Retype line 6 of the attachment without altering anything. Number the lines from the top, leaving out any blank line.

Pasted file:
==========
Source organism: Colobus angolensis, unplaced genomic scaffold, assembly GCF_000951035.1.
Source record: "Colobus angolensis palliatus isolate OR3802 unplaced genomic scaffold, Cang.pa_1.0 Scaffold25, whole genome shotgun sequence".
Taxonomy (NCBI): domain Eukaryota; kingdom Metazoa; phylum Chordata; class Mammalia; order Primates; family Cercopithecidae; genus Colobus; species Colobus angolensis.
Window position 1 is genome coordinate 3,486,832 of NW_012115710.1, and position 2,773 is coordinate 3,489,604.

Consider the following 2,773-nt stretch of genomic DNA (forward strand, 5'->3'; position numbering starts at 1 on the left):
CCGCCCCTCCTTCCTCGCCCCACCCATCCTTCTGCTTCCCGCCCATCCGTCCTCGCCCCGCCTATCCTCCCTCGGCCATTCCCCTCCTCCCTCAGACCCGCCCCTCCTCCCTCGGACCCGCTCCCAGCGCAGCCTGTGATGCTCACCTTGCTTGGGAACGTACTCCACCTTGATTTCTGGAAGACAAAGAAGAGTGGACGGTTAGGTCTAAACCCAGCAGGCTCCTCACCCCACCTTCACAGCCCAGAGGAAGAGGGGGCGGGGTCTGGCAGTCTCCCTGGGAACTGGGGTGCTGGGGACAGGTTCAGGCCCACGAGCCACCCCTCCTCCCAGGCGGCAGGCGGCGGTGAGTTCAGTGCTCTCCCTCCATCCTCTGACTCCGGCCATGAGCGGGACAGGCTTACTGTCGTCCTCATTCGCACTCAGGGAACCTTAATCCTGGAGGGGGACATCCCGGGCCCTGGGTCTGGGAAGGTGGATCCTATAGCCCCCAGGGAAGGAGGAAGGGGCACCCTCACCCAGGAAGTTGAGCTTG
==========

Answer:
CCGCCCCTCCTTCCTCGCCCCACCCATCCTTCTGCTTCCCGCCCATCCGTCCTCGCCCCGCCTATCCTCCCTCGGCCATTCCCCTCCTCCCTCAGACCCGCCCCTCCTCCCTCGGACCCGCTCCCAGCGCAGCCTGTGATGCTCACCTTGCTTGGGAACGTACTCCACCTTGATTTCTGGAAGACAAAGAAGAGTGGACGGTTAGGTCTAAACCCAGCAGGCTCCTCACCCCACCTTCACAGCCCAGAGGAAGAGGGGGCGGGGTCTGGCAGTCTCCCTGGGAACTGGGGTGCTGGGGACAGGTTCAGGCCCACGAGCCACCCCTCCTCCCAGGCGGCAGGCGGCGGTGAGTTCAGTGCTCTCCCTCCATCCTCTGACTCCGGCCATGAGCGGGACAGGCTTACTGTCGTCCTCATTCGCACTCAGGGAACCTTAATCCTGGAGGGGGACATCCCGGGCCCTGGGTCTGGGAAGGTGGATCCTATAGCCCCCAGGGAAGGAGGAAGGGGCACCCTCACCCAGGAAGTTGAGCTTG